In my talk I will present this work and our most recent results on the subject.

[BBFF] M. Ballesteros, T. Benoist, M. Fraas, and J. Fröhlich, "The appearance of particle tracks in detectors'', Commun. Math. Phys. 385 (2021) 429 – 463 (arXiv:2007.00785)

[BFF] T. Benoist, M. Fraas, and J. Fröhlich, in preparation.

Giampaolo Cristadoro : Symmetry and structure in genetic sequences

Genetic sequences are known to possess non-random structures at different scales together with symmetries in the frequencies of their components. These features and their genesis are commonly investigated separately in the literature. At contrary,  I will present evidence for a common origin for both symmetry and structure. Such unification unravels the existence of previously unknown additional symmetries, which are organized hierarchically through scales in which non-random structures are known to be present. Finally,  I will propose a biologically-motivated dynamics for the evolution of symbolic sequences. In particular, the dynamical model shows that a metastable (long-lived) regime emerges in which the evolved sequences have symmetries and structure interlaced in a way that matches that of extant genomes.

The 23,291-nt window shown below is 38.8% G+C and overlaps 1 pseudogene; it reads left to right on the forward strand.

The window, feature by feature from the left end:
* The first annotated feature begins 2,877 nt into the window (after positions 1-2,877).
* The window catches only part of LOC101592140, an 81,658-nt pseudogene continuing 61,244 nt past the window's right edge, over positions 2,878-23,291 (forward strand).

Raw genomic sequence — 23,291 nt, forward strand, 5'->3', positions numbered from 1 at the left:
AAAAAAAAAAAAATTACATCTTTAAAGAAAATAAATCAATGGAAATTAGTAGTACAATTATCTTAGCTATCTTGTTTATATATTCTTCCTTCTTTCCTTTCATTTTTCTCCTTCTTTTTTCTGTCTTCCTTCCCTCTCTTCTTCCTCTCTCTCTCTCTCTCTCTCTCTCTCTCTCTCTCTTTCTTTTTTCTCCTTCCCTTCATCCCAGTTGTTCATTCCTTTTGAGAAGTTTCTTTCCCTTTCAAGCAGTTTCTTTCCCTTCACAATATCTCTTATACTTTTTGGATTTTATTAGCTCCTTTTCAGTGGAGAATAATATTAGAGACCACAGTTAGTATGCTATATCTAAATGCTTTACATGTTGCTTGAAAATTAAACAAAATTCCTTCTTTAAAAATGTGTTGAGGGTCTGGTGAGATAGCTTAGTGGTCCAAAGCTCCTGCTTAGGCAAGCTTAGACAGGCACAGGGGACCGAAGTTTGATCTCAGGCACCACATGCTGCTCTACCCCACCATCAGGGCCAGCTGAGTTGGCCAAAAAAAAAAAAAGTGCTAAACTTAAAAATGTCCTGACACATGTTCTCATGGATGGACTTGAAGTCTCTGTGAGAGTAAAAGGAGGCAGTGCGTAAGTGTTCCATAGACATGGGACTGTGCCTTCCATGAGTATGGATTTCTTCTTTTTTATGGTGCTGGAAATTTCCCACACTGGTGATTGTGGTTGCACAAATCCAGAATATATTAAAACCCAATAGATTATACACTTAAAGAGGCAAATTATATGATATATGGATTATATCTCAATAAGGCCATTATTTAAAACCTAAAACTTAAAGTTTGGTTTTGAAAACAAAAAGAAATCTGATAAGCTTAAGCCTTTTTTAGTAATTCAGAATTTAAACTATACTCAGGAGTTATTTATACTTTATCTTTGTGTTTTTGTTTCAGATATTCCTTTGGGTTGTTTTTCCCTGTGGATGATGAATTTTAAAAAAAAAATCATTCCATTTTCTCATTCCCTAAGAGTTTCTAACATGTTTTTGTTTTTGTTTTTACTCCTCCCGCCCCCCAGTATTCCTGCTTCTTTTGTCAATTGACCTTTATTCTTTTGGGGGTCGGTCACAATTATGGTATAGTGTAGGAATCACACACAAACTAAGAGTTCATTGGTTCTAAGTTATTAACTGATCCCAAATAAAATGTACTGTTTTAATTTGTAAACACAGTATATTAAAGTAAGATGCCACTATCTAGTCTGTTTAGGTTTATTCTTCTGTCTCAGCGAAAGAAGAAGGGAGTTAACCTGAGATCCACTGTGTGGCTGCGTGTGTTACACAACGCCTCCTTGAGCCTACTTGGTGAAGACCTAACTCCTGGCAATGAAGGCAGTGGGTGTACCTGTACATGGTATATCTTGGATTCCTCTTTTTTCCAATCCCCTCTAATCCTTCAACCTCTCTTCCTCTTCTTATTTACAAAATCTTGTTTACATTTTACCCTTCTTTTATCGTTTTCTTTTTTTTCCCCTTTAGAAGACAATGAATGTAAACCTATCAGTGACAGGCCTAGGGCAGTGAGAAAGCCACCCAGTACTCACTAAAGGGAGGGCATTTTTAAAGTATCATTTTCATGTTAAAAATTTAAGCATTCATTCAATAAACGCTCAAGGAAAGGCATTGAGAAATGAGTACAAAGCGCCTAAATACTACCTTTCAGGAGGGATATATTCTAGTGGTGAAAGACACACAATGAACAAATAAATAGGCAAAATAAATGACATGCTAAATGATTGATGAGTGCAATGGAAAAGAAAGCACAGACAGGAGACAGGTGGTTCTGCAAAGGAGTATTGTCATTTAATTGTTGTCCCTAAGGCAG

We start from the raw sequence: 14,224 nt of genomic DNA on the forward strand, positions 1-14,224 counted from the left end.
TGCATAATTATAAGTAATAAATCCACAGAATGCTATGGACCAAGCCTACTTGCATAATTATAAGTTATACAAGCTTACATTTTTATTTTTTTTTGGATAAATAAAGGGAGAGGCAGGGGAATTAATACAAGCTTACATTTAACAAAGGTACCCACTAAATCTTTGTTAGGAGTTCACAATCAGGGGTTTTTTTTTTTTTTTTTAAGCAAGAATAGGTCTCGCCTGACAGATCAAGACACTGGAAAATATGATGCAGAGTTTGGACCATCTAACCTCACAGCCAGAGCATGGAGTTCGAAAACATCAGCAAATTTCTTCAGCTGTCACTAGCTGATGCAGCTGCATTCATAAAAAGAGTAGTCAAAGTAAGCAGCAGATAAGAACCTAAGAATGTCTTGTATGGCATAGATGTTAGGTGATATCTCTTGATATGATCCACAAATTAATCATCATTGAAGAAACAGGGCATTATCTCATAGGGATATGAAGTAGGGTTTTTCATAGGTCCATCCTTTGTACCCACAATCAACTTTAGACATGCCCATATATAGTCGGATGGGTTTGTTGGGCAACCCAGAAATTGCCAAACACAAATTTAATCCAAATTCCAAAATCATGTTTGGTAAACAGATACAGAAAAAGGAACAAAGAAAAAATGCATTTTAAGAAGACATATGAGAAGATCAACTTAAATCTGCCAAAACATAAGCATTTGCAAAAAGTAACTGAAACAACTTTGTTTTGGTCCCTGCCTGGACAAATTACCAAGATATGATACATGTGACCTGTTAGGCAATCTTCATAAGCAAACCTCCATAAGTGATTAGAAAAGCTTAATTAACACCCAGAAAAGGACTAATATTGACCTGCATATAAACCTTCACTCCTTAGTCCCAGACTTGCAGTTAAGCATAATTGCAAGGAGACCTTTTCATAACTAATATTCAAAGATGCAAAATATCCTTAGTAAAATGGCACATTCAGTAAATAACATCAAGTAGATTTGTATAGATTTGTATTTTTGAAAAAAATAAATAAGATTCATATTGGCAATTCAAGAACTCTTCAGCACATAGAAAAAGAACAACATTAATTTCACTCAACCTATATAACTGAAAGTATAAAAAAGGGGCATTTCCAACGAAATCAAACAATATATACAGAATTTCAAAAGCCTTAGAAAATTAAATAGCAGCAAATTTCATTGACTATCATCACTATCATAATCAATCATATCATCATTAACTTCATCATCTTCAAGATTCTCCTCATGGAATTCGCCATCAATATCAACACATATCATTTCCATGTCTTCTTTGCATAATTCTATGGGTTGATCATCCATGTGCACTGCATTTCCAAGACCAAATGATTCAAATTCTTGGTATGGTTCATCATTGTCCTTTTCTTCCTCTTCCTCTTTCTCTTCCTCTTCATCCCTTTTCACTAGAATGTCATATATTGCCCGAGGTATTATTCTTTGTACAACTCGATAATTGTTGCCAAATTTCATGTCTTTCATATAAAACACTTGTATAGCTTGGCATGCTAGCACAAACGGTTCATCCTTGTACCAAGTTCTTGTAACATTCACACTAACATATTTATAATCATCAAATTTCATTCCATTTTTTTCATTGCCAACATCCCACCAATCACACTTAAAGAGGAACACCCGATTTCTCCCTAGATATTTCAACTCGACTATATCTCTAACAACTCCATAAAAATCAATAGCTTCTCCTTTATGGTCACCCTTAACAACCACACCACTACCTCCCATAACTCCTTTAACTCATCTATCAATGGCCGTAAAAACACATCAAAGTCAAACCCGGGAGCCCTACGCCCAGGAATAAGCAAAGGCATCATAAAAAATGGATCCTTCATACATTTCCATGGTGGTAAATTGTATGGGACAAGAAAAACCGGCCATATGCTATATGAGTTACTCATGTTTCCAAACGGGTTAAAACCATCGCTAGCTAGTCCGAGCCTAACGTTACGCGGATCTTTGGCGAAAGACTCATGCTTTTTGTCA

Noé Cuneo : Repeated quantum measurement processes: time reversal and singularities

After a short mathematical introduction to repeated quantum measurement processes, we will focus on the probability distribution of the sequence of measurement outcomes. We will limit ourselves to the case where all measurements take values in a finite set. As we shall see through a series of examples, the resulting distributions range from familiar (i.i.d., Markov, ...) measures to highly singular, non-Gibbsian ones. We will explore some of the singularities from the point of view of entropy production. 

Mirko Degli Esposti : Entropy and Language (natural and artificial)

Just a review of the more or less recent empirical entropy indicators used in several applications in natural language processing:
their mathematical definitions, their fluctuations (when known), their use in concrete scenarios and, mostly important, some future developments.